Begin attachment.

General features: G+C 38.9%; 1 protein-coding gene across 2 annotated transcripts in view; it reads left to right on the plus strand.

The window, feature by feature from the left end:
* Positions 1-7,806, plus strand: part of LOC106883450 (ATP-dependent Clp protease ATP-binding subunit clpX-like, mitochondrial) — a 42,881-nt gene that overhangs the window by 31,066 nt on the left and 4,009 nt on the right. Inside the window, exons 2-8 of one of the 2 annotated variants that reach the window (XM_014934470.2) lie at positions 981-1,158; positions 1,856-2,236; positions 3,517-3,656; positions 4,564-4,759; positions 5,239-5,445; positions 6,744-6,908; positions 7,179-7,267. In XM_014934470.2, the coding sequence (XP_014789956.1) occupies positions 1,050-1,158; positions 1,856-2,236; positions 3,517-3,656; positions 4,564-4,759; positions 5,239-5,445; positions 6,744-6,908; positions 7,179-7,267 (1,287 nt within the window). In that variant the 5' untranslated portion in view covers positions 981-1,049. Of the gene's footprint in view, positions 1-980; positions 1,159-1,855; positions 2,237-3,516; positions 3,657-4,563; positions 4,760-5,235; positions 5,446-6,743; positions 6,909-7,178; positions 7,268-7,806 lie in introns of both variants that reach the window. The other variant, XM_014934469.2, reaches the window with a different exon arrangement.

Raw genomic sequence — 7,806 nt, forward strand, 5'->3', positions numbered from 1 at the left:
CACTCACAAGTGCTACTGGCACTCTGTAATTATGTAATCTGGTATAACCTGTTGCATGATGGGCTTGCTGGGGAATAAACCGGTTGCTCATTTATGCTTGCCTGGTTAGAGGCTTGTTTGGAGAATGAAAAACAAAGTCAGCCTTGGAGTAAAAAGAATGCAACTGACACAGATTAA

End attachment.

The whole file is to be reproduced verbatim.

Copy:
General features: G+C 38.9%; 1 protein-coding gene across 2 annotated transcripts in view; it reads left to right on the plus strand.

The window, feature by feature from the left end:
* Positions 1-7,806, plus strand: part of LOC106883450 (ATP-dependent Clp protease ATP-binding subunit clpX-like, mitochondrial) — a 42,881-nt gene that overhangs the window by 31,066 nt on the left and 4,009 nt on the right. Inside the window, exons 2-8 of one of the 2 annotated variants that reach the window (XM_014934470.2) lie at positions 981-1,158; positions 1,856-2,236; positions 3,517-3,656; positions 4,564-4,759; positions 5,239-5,445; positions 6,744-6,908; positions 7,179-7,267. In XM_014934470.2, the coding sequence (XP_014789956.1) occupies positions 1,050-1,158; positions 1,856-2,236; positions 3,517-3,656; positions 4,564-4,759; positions 5,239-5,445; positions 6,744-6,908; positions 7,179-7,267 (1,287 nt within the window). In that variant the 5' untranslated portion in view covers positions 981-1,049. Of the gene's footprint in view, positions 1-980; positions 1,159-1,855; positions 2,237-3,516; positions 3,657-4,563; positions 4,760-5,235; positions 5,446-6,743; positions 6,909-7,178; positions 7,268-7,806 lie in introns of both variants that reach the window. The other variant, XM_014934469.2, reaches the window with a different exon arrangement.

Raw genomic sequence — 7,806 nt, forward strand, 5'->3', positions numbered from 1 at the left:
CACTCACAAGTGCTACTGGCACTCTGTAATTATGTAATCTGGTATAACCTGTTGCATGATGGGCTTGCTGGGGAATAAACCGGTTGCTCATTTATGCTTGCCTGGTTAGAGGCTTGTTTGGAGAATGAAAAACAAAGTCAGCCTTGGAGTAAAAAGAATGCAACTGACACAGATTAA